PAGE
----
Ann D. Begeman was sworn in on May 2 as the third STB member, just in time to be ready for a crucial hearing on whether the rail regulatory agency should begin to alter longstanding carrier competition and shipper access rules. Ms. Begeman comes to the board from the Senate Commerce, Science, and Transportation Committee that oversees the STB. On the board, she joins Democratic appointees Francis P. Mulvey and Chairman Daniel R. Elliott, and replaces Charles D. Nottingham in the Republican board seat.

High-Speed Rail

More than $186 million of the federal money that was turned down by Florida for high-speed passenger rail projects has been awarded to Illinois for improvements on the 110-mph corridor between Chicago and St. Louis, raising the total to more than $1.4 billion that the Obama administration has awarded to Illinois for development of high-speed train service. The new funding will be used to finance track and signal improvements on the section between Dwight and Joliet. The new 110-mph service is scheduled to be ready for Amtrak passengers’ use in 2012 on the 20-mile stretch between Dwight and Pontiac. The next step would then be the stretch between Dwight and St. Louis in 2014. The timeframe for completing the leg between Dwight and Chicago has not yet been established.

Meanwhile, on May 9, U.S. Transportation Secretary Ray LaHood announced $2 billion in high-speed rail awards, providing an unprecedented investment to speed up trains in the Northeast Corridor, expand service in the Midwest, and provide new state-of-the-art locomotives and rail cars as part of the Obama administration’s plan to transform travel in America. Twenty-four states, the District of Columbia, and Amtrak submitted nearly 100 applications, competing to be part of this historic investment that will create tens of thousands of jobs, improve mobility, and stimulate American manufacturing.

Amtrak Celebrates 40-Year Anniversary and Faces Threat of Privatization

Amtrak turned 40 last month and is going stronger than ever. With ridership back to a record-setting pace, the railroad is no longer limping along on the brink of extinction. It is buying fleets of locomotives and cars and making plans for a seven-mile tunnel between Philadelphia International Airport and Center City as part of its proposed “NextGen” high-speed rail service on the Northeast Corridor. The railroad’s debt has dropped from $4 billion in 2005 to less than $2 billion. Service between Washington and Boston has been operating at a profit and, nationwide, Amtrak recovers about 85 percent of operating costs. Ridership has grown more than 36 percent since 2000 and with the ever rising fuel costs, that trend is expected to continue.

Amtrak has moved aggressively to seek the funds forfeited in the high-speed rail plans that were nixed by Republican governors in Wisconsin and Florida, and plans to use those funds to build a $117 billion, 220-mph Northeast Corridor service that could transport passengers from Philadelphia to New York in only 38 minutes, and from Boston to Washington in three hours and 23 minutes. After New Jersey Governor Chris Christie canceled plans for a rail tunnel from New Jersey toNew York City, Amtrak seized the initiative in February with its $13.5 billion “Gateway” proposal for new Hudson River tunnels and other related improvements to eliminate the bottleneck into New York.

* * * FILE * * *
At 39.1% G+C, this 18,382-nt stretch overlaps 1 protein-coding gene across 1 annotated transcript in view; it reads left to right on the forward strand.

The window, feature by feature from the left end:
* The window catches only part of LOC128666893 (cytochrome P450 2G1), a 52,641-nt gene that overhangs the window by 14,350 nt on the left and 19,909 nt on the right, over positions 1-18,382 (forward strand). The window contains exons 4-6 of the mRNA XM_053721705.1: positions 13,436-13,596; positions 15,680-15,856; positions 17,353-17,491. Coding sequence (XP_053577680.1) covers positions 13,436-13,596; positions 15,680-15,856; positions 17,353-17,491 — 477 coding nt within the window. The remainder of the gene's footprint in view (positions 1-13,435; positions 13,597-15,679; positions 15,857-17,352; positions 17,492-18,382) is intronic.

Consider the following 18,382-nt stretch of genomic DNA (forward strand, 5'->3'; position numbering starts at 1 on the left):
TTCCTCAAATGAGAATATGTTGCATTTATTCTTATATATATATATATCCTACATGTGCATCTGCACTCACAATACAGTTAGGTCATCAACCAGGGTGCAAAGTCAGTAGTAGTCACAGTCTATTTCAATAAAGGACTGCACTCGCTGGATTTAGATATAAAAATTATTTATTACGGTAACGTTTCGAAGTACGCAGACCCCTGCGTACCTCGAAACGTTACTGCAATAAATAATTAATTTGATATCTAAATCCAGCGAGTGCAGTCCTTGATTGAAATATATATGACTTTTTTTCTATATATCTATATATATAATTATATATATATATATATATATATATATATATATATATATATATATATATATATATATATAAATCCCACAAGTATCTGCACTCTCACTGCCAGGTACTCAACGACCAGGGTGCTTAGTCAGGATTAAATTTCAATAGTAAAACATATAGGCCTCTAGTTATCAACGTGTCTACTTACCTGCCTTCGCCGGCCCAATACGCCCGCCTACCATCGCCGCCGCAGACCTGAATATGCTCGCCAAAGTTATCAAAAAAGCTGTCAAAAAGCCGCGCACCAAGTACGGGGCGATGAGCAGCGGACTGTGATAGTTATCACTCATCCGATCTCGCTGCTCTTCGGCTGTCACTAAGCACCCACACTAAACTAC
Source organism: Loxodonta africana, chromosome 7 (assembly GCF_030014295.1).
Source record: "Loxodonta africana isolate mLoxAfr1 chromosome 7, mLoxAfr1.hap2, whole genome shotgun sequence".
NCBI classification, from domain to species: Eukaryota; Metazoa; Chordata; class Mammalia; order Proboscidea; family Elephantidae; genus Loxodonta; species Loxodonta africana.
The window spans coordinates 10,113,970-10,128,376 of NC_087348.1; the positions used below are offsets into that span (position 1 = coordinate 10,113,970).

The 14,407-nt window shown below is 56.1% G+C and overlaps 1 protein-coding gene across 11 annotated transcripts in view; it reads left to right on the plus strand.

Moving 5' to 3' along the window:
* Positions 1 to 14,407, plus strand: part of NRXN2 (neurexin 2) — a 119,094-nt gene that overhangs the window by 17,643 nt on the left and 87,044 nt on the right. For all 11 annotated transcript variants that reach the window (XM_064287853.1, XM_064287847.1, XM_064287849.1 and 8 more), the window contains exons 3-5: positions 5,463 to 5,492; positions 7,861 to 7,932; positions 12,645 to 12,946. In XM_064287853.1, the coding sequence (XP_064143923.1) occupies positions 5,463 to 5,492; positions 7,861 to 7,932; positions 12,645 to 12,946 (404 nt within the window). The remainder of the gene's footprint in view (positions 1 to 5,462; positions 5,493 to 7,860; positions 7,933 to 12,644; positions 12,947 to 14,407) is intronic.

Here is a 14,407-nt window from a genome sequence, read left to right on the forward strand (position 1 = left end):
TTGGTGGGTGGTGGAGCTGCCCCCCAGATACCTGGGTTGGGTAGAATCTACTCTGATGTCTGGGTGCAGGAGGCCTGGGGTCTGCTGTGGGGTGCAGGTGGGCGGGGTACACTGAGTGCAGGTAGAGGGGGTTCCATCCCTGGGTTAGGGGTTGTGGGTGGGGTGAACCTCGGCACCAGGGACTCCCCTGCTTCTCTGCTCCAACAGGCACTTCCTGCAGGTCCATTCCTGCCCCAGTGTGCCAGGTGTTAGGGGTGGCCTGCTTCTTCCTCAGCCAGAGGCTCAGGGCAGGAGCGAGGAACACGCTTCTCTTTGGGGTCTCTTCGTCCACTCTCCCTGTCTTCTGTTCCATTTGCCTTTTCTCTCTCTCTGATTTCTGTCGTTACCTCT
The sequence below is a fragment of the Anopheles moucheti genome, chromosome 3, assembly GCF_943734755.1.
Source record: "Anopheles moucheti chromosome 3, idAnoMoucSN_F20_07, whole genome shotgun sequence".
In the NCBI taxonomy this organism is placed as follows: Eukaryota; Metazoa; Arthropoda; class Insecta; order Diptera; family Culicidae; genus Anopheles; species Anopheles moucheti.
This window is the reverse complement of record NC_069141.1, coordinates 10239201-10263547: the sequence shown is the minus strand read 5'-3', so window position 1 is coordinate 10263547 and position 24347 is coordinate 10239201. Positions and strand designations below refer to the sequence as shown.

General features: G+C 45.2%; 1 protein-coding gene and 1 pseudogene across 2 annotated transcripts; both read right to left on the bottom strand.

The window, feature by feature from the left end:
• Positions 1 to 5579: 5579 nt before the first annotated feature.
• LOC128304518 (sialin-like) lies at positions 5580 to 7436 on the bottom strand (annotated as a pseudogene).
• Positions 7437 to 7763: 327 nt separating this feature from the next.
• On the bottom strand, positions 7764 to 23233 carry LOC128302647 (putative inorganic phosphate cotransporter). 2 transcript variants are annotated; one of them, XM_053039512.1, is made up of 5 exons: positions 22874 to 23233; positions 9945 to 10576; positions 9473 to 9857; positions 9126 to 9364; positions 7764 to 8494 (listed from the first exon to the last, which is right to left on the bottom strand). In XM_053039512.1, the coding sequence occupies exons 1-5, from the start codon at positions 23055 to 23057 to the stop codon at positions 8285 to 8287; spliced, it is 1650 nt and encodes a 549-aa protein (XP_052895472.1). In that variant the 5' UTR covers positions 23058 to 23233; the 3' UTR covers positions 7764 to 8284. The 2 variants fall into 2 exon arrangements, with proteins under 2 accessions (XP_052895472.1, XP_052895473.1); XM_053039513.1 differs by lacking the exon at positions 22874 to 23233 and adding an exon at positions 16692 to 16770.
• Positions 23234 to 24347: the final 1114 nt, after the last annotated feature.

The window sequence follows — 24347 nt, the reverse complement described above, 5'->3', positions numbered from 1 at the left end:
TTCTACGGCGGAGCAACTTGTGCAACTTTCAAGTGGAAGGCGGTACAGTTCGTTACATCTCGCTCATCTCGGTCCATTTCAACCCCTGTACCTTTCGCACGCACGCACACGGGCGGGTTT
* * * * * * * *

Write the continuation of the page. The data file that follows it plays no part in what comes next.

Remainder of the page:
With outspoken support from President Obama and Vice President Biden, Joseph H. Boardman, who has served as President of Amtrak since 2008, has pushed for growth and modernization of Amtrak. However, Mr. Boardman believes that finding new sources of revenue for Amtrak is a must. The possibility of privatization of passenger rail would not be a good thing for us as BLET families for many reasons, including potential loss of jobs for union-represented Amtrak employees and loss of revenues in the Railroad Retirement System.

House Transportation Committee Chairman John Mica (R-FL) plans to introduce legislation soon that will privatize operations in the densely populated region from Washington to Boston, stripping Amtrak of the most heavily used portion of its system, with almost 250,000 weekday passengers and the only real estate it owns. Amtrak holds title to all but 93 of the 456 miles of track between Union Station and Boston, whereas elsewhere in the nation, its trains travel on track owned by freight lines. The proposed legislation will face a partisan split and we must stay vigilant to encourage our legislators to support government financial support of Amtrak, as is the case with most all forms of public transportation in our country, including highways and air travel.

William Walpert Named to Railroad Retirement Investment Trust

Congratulations to BLET National Secretary-Treasurer William Walpert, who has been appointed to the Railroad Retirement Investment Trust board. This position will allow Mr. Walpert to help oversee the investments made by the trust.